The U.S. Department of Justice’s (“DOJ”) Environmental and Natural Resources Division (“ENRD”) Chief, Jeffrey Bossert Clark, has issued a memorandum prohibiting the use of Supplemental Environmental Projects (“SEPs”) in civil environmental enforcement actions unless specifically authorized by Congress.
The nearly 20-page memorandum lays out Mr. Clark’s justification for his position that payments to third parties in ENRD civil settlements are inconsistent with law, namely the Miscellaneous Receipts Act. The Act requires that all monies received for the use of the United States be deposited in the U.S. Treasury. The memorandum claims that EPA’s 2015 SEP Policy effectively includes a “conversion rate” for SEPs into civil penalties. Mr. Clark conducts a detailed analysis in the memorandum of the Attorney General’s authority to settle matters and ultimately concludes that ENRD cannot agree to remedies in settlements not specified in the statutes governing the alleged violations that have no direct and specific relation to the underlying violation. Nor, he concludes, can ENRD trade monetary penalties for the funding of causes it deems worthy. The memorandum then analyzes the evolution of the use of SEPs from the early 1980s, to the 1991 EPA SEP Policy to the 2015 SEP Policy, finding that while EPA’s policy continued to evolve to address clashes with the Miscellaneous Receipts Act, such evolution has been insufficient to address the conflict.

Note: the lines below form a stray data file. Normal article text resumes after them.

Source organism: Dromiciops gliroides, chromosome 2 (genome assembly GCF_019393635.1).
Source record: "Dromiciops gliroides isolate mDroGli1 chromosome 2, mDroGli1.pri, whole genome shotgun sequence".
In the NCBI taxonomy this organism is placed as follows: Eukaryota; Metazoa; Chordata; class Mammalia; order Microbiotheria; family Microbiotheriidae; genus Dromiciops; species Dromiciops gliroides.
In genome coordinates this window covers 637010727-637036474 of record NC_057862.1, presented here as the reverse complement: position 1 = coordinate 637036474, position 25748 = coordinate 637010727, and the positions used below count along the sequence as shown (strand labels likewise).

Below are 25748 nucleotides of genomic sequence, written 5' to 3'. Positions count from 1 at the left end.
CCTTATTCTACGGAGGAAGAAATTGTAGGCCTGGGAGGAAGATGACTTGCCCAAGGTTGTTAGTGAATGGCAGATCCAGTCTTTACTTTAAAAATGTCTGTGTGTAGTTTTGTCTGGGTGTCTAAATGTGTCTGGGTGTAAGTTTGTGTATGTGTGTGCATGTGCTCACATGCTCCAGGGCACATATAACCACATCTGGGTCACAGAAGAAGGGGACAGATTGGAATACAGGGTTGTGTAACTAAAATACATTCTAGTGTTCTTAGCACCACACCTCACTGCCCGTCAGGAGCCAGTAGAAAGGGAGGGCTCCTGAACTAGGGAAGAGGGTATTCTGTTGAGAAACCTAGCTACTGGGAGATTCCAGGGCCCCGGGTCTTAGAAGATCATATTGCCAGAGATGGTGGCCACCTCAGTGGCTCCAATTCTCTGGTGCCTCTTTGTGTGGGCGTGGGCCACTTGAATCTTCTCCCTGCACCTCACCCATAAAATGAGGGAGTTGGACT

The new memorandum supersedes DOJ’s previous January 9, 2018 policy regarding third party settlements and appears to be immediately effective without regard to potential impacts on ongoing settlement negotiations. Mr. Clark claims that while this new policy may disrupt existing cases including those in the final stages of negotiation, his earlier August 21, 2019 memorandum prohibiting SEPs in settlements with state and local governments effectively put EPA and ENRD on notice of the legal issues surrounding the use of SEPs. In a final footnote to the memorandum, Mr. Clark notes that he will next embark on a project to evaluate the use of SEP-like devices in criminal matters.